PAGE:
The weight of an egg varies between 50 and 70g depending mainly on the age of the hen and on its genotype. Egg weight is a highly heritable trait, meaning much of the variance between hens is a direct result of genetics; it is also hugely important when it comes to poultry farmers’ profitability.
Synomics used a proprietary combinatorial analytics engine adapted from a platform proven in human science to analyse data from more than 1,000 laying hens which each had more than 295,000 Single Nucleotide Polymorphisms (SNPs – pronounced ‘Snips’).
Whereas genes may be easy to find, and each one may contain many hundreds of SNPs, being able to single out the SNPs that sit inside or outside the genes orchestrating the gene function and, crucially, regulating the associated traits (in this case egg weight) is the holy grail.
It is these SNPs that provide the pathway for identification of crops or animals that can be grown or bred to be healthier, more disease resistant, or deliver higher yields. An added benefit is that these insights can also empower scientists with the information needed to develop new drugs and treatments, for example to cure or prevent various diseases.
Identifying a small number of high-impact SNPs is much more valuable to scientists than simply identifying a large number of SNPs. By applying Synomics’ platform, scientists are enabled to target genes for intervention with more certainty and bring products/solutions to market more rapidly and at less expense.
Whilst current state-of-art practices are limited to looking at the impact of each individual SNP in isolation, scientists know that many traits are the result of SNPs (and genes) acting in complex combinations. Synomics is able to analyse and map these combinations, identifying previously disregarded SNPs as highly relevant.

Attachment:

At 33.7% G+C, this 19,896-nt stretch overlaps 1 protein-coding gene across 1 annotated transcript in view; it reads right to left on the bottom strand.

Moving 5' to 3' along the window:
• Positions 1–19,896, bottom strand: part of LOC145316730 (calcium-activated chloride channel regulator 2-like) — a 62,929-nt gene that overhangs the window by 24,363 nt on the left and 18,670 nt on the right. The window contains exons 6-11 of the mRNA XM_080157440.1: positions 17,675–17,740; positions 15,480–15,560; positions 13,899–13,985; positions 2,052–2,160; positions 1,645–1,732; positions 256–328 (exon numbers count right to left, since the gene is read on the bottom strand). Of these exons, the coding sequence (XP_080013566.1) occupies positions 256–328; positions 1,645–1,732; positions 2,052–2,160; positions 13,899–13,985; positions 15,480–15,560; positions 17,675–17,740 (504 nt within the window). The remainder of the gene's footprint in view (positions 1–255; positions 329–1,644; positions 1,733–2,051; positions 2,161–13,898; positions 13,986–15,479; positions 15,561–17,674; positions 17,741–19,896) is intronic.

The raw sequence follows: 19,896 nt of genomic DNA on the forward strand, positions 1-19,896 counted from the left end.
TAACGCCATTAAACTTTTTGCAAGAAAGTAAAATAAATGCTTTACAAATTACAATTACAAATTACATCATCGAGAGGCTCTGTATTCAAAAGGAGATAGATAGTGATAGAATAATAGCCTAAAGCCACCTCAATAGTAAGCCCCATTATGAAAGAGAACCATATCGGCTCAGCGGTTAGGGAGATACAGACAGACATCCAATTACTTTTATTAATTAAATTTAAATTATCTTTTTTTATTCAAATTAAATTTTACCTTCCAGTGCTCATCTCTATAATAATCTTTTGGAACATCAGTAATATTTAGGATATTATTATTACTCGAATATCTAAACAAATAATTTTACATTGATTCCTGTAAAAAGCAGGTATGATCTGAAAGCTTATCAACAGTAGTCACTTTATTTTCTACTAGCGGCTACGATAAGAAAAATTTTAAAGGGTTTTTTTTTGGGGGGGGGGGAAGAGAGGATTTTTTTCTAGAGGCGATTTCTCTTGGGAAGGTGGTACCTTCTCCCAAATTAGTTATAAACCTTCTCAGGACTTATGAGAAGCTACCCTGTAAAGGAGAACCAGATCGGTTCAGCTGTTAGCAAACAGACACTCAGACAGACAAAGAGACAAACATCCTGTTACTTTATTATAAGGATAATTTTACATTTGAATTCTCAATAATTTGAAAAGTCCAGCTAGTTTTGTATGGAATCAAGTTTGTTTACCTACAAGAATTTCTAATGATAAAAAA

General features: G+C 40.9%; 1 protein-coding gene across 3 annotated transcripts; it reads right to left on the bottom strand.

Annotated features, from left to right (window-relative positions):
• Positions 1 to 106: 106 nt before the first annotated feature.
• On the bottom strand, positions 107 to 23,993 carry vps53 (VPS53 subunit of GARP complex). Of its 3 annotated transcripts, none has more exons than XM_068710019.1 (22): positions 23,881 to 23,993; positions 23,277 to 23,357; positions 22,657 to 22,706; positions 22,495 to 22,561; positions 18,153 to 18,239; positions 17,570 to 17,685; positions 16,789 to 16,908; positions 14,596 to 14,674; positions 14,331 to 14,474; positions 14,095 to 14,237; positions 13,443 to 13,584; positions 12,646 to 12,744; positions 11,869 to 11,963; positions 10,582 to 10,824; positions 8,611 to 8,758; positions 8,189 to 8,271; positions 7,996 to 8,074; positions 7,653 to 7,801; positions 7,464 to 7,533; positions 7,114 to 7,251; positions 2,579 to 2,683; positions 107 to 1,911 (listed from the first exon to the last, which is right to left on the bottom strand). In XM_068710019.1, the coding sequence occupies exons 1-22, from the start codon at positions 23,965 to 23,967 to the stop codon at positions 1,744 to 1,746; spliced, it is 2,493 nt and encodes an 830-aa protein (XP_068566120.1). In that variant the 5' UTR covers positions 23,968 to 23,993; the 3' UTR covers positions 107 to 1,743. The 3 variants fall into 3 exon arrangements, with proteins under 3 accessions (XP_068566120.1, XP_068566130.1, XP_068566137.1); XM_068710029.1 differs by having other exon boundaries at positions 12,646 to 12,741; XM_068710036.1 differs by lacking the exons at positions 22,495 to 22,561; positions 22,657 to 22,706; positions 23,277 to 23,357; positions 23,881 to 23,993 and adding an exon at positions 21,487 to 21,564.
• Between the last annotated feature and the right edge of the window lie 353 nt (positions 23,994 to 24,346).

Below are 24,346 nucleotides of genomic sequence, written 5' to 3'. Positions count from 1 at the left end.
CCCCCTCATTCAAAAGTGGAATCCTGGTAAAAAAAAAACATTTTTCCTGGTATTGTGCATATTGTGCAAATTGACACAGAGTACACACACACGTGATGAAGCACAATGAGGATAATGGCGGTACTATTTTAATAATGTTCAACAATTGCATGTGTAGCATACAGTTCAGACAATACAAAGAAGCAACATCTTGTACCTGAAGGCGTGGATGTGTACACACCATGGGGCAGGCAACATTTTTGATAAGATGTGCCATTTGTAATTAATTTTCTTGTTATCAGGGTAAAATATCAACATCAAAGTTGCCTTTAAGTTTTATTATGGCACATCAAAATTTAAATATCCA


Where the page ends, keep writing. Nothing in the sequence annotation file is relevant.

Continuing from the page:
In this particular study, Synomics detected precisely 2,018 highly predictive SNPs which mapped to 122 genes as potential targets for intervention. When it is considered that a hen could have upwards of 20,000 genes, being able to narrow down the scientists’ search to a mere 122 that could hold the key to a heavier egg has an obvious impact on the speed of any subsequent research and development.
Synomics’ technology is then able to convert these findings into an industry-standard genetic evaluation model, with material improvements in results due to the novel SNPs identified. In this particular case it meant the accuracy of the genetic predictions made increased by 49%*.
Synomics is in many respects the ‘missing link’ between the huge amounts of raw data that farmers and scientists hold and a company’s own research and develop team – interpreting the data and leading the team quickly to areas of immediate interest.
The biological insights it delivers are achieved by using a combinatorial Insights Platform (applied by a team of highly experienced agriculture domain experts) that has been adapted from a technology already proven to find new treatment opportunities for unmet medical needs across a range of diseases in humans.
Peter Kristensen, CEO of Synomics, says the business has developed the platform to enable animal and crop scientists and producers to get a better understanding of what drives key production traits and innovate accordingly: “We are giving scientists, farmers and food producers the ability to learn more about the animals they breed and the crops that they grow with insights they have not been previously able to liberate from the data they already hold.”
By modelling its findings, Synomics identified a step-change improvement across a number of key metrics which could lead to an increased genetic gain in laying hen breeding.
Applying the Synomics’ platform identified significant areas for improvement in genetic selection:
3 – Gene Ontology (GO) terms identified in enrichment analysis
49% – increase in phenotype prediction accuracy
9% – reduction in prediction error
80% – correlation of rankings to standard Genomic Best Linear Unbiased Prediction (gBLUP)